Critical defects need to be detected early, even early enough to be caught during coding. Some examples of classes of defects that can be missed during development, even when good engineering practices, MISRA coding, and rigorous testing is done, are given below:

  • Concurrency defects often occur randomly and only after a system has been integrated completely into the final hardware platform. Unlike another testing, GrammaTech’s CodeSonar can reason about multithreaded/multitasking code behavior and detect deadlocks, race conditions, and other types of concurrency errors.
  • Security vulnerabilities are software defects that can be exploited to interfere with a system’s behavior, create safety issues or expose critical data. Security is often overlooked in systems where safety is paramount. Advanced SAST solutions can detect security vulnerabilities in code that arise from malformed or tainted data outside expected values.
  • Tainted data analysis helps to trace input data in the system to its use in the application and warn of any potential security vulnerabilities that arise. In today’s hostile operating environment, it’s foolhardy to assume that system input data is well-formed. Detecting these types of security issues is very difficult when data is passed across many functions. Automated SAST analysis can provide full control and a data path for tainted data, which allows for rapid remediation in the code base.
  • Complex inter-procedural defects are difficult to detect, especially with unit and subsystem testing. CodeSonar does advanced inter-function (procedure) analysis of control and data flow of the entire scope of the program. Deep analysis decreases the rate of false positives (errors that are false) but also increases the rate of true positives (errors that are verified true). CodeSonar’s analysis extends into executables, object files, and libraries.
  • The Binary Analysis provides insight and error detection of compiled code as object files, libraries, and even executables. CodeSentry from GrammaTech performs binary software composition analysis to produce a software bill of materials (SBOM) that identifies the ingredient list of the software – third-party and open-source components. Developers can use this SBOM to ensure that all of the code (both binary and source) is up to the quality standard required for the project. CodeSentry can also automate a vulnerability report of these identified components to detect any hidden issues that could impact the security and safety of the software.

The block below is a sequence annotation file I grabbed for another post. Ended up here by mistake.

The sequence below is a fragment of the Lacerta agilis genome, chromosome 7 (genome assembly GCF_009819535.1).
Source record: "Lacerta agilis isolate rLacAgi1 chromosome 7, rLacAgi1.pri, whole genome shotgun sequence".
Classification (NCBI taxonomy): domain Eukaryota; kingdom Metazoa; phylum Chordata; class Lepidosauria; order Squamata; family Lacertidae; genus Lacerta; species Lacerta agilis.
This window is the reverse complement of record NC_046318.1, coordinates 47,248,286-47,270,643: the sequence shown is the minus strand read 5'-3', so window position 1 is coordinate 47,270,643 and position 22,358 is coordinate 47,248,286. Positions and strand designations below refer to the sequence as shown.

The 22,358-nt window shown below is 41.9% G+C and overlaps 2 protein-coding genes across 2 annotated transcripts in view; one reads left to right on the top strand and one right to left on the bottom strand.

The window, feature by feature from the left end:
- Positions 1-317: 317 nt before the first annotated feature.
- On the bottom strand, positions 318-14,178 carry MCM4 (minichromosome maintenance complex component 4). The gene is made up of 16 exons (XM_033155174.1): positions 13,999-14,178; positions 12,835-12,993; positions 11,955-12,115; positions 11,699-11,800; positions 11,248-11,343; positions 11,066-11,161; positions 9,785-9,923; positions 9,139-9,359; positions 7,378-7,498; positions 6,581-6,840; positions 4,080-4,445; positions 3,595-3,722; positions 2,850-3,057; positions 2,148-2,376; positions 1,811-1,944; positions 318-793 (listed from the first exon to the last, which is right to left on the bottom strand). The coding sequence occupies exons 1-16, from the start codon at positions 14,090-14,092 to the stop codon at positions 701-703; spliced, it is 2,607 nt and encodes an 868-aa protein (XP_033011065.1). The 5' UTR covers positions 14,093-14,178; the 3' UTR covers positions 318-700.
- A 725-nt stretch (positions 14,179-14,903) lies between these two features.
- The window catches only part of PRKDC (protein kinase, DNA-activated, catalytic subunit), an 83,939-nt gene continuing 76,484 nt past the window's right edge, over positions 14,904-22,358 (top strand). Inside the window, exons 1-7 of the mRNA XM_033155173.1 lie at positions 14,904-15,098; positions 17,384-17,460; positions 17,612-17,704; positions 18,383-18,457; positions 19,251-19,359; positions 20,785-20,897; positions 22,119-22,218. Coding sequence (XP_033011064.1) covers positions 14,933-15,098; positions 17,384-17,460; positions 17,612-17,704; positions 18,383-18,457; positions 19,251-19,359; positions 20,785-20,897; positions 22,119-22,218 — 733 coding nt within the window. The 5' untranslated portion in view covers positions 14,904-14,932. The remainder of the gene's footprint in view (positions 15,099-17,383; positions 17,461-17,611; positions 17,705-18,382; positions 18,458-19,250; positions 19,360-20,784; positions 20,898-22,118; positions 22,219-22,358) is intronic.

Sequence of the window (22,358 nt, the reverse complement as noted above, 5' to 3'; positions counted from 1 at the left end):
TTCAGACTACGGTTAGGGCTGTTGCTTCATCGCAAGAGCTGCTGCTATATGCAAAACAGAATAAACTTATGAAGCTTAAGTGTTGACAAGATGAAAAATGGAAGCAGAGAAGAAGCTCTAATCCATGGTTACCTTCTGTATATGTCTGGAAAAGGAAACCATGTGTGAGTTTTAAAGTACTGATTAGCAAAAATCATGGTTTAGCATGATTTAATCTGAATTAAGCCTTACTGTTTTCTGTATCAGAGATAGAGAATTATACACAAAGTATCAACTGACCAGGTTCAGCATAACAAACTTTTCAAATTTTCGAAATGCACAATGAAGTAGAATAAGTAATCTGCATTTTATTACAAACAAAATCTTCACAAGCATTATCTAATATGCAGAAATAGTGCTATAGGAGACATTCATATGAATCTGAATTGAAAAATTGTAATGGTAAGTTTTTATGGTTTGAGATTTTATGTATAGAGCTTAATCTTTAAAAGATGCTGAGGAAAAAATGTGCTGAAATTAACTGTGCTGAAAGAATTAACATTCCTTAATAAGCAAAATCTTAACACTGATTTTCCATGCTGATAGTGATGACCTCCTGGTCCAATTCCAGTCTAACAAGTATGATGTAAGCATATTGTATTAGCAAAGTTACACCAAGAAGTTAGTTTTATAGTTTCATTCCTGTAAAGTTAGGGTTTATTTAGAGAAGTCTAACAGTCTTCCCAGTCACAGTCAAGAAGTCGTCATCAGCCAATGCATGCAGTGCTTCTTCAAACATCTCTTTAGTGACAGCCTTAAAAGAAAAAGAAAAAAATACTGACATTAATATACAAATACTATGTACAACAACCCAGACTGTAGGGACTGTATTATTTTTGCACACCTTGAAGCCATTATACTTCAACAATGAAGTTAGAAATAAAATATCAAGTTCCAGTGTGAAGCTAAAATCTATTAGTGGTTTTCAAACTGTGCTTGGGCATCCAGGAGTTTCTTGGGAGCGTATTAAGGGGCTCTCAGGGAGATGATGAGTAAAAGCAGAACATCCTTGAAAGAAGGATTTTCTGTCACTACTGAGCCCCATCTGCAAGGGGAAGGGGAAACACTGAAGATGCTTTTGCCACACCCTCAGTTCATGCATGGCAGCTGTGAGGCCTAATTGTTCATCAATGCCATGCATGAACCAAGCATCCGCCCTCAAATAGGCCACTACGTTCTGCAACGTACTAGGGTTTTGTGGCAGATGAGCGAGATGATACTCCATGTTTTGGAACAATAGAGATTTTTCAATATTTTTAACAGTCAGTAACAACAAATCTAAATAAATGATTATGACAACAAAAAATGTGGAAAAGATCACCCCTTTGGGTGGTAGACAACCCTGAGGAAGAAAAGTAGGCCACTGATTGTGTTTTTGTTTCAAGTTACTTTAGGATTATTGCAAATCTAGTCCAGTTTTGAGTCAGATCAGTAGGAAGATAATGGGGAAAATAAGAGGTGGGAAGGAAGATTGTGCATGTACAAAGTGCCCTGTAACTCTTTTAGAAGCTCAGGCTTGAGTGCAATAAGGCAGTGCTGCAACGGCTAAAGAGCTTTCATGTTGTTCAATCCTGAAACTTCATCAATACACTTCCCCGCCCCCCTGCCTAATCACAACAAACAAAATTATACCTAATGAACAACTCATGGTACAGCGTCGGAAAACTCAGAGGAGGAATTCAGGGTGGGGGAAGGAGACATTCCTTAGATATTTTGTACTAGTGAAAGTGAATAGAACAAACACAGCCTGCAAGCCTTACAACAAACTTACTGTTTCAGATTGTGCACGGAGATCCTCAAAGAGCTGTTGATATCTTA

When developers are required to adhere to coding standards, they must look for a solution that can help them find and fix violations as part of their workflow. One of the metrics they use to compare tools is the coverage (the proportion of rules that the tools claim to check), with a naïve strategy being to choose the tool that claims the highest coverage.

Unfortunately, the notion of coverage is not well-defined, and because there is no reliable source of information that can be used to compare coverage between tools, customers must trust vendors to reasonably interpret the term, and to report their coverage fairly.


Some MISRA rules are simple enough that a straightforward code-syntax-checker can find all violations with no false positives. For such rules, coverage is easy—the tool can either find violations or not, with no ground in-between. In MISRA C 2012, such rules are labeled Decidable. If the violation can be detected by looking only at one compilation unit, the rule is also labeled Single Translation Unit. For example, rule 4.2 forbids the use of Trigraphs, and is labeled this way. Claiming coverage for this rule is believable and provable.